SNEAKER.NET

Q.
I’m buying a digital camera to take photos for the newsletter circulated at my
office. Which camera should I get?


A. Any model with megapixel resolution will do. Megapixel means 1 million pixels or
more. If a camera can capture a 1,024- by 768-pixel image, or 786,432 pixels,
it’s close to the megapixel range. If it can capture 1,280 by 1,024, you’re
getting 1.3 million pixels.


To figure out how the pixels will play on paper requires a calculator. If you use an
image-editing application such as Adobe Photoshop, convert the file to 300-dot-per-inch
resolution, which is normal for most laser printers.


The 1,024- by 768-pixel image then becomes a 3.4- by 2.5-inch photo in print (1,024
divided by 300 is 3.413 and so on). A 1.3-megapixel image will produce a 4.3- by 3.4-inch
photo.


As for brands, I have had good results with cameras from Epson America Inc., Fuji Photo
Film USA Inc., Eastman Kodak Co. and Olympus Image Systems Inc., listed in no particular
order.


Consider these factors, too:


Q. Should I use .gif or .jpg images on a Web site?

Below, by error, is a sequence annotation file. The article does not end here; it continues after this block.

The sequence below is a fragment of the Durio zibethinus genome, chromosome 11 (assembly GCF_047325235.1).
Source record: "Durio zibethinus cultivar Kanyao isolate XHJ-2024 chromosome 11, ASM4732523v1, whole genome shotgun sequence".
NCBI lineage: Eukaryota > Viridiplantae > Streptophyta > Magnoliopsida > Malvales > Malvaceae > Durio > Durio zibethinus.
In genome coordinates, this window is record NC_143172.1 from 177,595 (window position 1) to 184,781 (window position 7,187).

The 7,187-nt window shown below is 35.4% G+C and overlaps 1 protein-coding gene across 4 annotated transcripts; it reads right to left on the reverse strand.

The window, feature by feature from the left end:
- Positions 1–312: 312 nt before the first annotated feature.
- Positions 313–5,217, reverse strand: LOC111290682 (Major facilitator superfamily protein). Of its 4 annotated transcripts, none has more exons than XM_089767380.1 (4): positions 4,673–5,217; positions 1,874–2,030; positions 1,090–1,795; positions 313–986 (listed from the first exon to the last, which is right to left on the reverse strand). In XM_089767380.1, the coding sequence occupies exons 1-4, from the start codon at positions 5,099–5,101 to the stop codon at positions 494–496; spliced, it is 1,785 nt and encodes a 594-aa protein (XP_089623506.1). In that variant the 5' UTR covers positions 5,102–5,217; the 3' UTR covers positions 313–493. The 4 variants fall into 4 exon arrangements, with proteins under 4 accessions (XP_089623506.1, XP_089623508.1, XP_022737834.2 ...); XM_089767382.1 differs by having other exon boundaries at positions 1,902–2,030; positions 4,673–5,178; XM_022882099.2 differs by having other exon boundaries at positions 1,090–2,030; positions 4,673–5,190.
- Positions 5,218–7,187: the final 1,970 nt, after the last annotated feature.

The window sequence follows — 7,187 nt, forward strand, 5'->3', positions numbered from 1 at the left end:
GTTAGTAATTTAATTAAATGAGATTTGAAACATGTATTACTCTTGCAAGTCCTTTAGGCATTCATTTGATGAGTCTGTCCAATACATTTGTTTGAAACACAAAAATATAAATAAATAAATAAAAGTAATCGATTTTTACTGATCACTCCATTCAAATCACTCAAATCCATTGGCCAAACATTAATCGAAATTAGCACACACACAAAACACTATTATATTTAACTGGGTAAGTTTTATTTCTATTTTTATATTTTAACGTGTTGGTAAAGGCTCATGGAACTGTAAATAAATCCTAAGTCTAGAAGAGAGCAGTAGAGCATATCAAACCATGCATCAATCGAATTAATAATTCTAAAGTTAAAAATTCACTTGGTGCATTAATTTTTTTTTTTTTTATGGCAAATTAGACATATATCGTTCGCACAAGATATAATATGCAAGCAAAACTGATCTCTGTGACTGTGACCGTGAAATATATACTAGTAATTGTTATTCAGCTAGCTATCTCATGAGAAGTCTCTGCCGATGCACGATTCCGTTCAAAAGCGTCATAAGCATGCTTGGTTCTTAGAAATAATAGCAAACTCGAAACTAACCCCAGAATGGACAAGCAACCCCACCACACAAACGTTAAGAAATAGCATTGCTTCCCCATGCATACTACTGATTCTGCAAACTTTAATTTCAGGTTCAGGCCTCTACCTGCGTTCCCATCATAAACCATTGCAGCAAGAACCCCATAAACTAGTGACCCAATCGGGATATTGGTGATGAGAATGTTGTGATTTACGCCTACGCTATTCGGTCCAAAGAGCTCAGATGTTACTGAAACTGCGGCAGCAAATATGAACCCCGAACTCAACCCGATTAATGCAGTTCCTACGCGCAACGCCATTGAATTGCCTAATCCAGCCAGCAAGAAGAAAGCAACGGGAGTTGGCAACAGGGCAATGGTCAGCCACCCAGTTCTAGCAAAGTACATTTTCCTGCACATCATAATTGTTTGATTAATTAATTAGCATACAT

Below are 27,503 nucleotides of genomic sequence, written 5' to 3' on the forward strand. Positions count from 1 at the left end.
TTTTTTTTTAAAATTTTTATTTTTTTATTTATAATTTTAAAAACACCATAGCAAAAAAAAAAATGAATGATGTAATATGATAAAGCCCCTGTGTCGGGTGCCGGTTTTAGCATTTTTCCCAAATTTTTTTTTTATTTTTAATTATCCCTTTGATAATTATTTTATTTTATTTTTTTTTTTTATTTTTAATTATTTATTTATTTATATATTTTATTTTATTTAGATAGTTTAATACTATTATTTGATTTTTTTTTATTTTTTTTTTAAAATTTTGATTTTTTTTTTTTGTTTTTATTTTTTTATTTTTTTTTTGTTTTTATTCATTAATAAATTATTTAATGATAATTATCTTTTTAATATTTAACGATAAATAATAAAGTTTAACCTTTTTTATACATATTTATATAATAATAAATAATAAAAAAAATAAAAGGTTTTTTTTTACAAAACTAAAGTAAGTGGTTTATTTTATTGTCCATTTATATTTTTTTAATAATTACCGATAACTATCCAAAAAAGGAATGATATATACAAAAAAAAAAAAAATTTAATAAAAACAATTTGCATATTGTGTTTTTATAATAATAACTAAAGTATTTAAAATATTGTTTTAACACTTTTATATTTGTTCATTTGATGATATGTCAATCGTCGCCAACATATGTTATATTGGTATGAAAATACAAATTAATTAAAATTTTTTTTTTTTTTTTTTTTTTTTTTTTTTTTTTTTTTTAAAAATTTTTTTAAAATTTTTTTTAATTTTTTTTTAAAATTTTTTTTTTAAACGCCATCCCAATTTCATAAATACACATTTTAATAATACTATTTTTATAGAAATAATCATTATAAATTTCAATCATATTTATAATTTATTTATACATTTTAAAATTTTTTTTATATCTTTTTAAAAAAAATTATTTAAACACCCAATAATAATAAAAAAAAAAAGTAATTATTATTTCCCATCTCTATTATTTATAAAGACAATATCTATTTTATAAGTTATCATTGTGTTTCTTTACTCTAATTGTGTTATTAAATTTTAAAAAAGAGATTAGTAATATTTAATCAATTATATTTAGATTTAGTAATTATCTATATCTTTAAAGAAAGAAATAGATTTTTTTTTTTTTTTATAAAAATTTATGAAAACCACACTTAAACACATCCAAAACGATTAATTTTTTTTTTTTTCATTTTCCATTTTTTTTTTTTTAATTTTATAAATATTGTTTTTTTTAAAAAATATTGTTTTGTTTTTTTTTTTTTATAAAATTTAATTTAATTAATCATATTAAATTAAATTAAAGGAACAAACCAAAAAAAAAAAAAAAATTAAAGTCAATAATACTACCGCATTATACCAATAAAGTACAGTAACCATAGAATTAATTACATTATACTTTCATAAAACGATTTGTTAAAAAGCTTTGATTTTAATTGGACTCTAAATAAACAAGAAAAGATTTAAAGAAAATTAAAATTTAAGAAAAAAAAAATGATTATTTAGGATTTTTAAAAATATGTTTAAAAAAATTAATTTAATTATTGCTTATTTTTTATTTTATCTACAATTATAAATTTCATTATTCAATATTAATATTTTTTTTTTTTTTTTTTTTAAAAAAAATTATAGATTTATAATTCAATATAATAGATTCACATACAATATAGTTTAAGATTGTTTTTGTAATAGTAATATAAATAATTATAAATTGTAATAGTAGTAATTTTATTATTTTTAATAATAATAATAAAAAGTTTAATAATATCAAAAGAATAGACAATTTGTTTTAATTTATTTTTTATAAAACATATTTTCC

A. If you produce photos, I recommend the Joint Photographic Experts Group format.


If it’s artwork, Graphics Interchange Formats are better. gif lets you precisely
control the number of encoded colors, shrinking file size significantly. A .gif file uses
a maximum of 256 colors. The fewer the colors, the smaller the file.


A .jpg file can have millions of colors.


Q. Should I buy one of the new, low-cost flat-panel monitors or stick with the
mammoth I have on my desk now?


A. Generally speaking, you’re going to be happier with a good-quality cathode-ray
tube than with a liquid crystal display.


CRT monitors look brighter because they create images directly with light, whereas an
LCD must shine light through a layer of liquid crystals that deflect the rays to make
different colors.


Flat panels consume a lot less energy and a lot less space. But they cost a whole lot
more.


Call me old-fashioned, but I prefer a CRT on my desktop.


The Sneaker Sleuth is on the case. Got a baffling bug? Sneaker.Net’s author,
GCN Lab manager Michael Cheek, will answer questions about computer problems. Send your
query to sneaker@gcn.com. If your question appears, you’ll receive a GCN T-shirt.

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